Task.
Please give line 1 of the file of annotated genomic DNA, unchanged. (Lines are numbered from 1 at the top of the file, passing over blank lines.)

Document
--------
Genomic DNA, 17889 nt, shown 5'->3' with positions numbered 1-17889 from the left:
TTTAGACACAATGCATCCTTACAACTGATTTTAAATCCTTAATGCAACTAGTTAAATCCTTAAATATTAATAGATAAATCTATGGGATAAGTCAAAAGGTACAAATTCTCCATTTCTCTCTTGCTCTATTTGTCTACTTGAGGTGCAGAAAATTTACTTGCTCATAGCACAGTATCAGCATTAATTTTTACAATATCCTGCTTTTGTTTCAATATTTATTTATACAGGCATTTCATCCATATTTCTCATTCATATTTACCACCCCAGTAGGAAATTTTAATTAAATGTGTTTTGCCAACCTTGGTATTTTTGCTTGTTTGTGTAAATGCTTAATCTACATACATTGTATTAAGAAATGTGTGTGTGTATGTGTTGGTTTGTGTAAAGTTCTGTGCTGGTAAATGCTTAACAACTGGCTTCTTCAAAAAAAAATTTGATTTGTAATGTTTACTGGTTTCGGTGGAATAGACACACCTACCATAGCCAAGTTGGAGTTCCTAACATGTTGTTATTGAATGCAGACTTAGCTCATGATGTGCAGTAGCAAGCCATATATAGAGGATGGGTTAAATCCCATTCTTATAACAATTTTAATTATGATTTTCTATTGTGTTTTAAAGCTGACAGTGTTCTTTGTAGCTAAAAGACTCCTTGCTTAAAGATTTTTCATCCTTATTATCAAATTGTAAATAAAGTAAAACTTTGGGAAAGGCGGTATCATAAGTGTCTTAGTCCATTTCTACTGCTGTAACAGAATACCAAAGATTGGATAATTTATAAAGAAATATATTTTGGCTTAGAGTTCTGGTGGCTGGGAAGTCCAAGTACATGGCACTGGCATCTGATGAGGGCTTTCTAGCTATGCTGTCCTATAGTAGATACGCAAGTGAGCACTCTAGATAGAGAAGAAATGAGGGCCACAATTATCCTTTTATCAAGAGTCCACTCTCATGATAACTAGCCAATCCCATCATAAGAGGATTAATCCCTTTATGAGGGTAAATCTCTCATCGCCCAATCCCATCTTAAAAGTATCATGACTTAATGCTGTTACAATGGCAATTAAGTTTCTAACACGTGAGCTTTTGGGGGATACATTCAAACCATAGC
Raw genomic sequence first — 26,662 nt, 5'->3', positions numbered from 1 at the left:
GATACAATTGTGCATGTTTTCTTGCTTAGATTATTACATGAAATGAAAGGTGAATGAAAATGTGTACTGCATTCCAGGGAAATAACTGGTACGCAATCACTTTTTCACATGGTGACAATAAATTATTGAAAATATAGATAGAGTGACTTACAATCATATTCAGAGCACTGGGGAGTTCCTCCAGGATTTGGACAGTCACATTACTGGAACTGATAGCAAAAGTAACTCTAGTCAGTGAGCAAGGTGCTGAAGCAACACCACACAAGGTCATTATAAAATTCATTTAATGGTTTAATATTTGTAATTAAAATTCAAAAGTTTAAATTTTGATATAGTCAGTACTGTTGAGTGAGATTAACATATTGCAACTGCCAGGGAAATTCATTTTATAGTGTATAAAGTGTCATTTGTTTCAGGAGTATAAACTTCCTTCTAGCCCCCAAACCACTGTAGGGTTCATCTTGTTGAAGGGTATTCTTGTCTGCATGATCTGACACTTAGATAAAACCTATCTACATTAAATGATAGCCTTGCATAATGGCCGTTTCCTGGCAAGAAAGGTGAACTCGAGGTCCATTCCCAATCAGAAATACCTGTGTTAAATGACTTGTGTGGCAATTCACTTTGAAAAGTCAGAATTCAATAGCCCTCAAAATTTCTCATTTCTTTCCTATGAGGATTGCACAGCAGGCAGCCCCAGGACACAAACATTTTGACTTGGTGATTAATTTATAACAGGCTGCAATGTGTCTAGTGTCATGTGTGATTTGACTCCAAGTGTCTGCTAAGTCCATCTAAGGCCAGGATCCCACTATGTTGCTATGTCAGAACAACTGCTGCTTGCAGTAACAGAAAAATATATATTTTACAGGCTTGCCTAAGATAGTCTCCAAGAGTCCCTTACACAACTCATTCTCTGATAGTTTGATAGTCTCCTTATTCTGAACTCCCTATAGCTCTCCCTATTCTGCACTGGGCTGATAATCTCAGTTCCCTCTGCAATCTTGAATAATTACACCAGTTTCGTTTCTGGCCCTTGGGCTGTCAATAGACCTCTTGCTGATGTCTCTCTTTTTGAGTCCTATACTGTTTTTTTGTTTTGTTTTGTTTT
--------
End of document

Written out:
Genomic DNA, 17889 nt, shown 5'->3' with positions numbered 1-17889 from the left: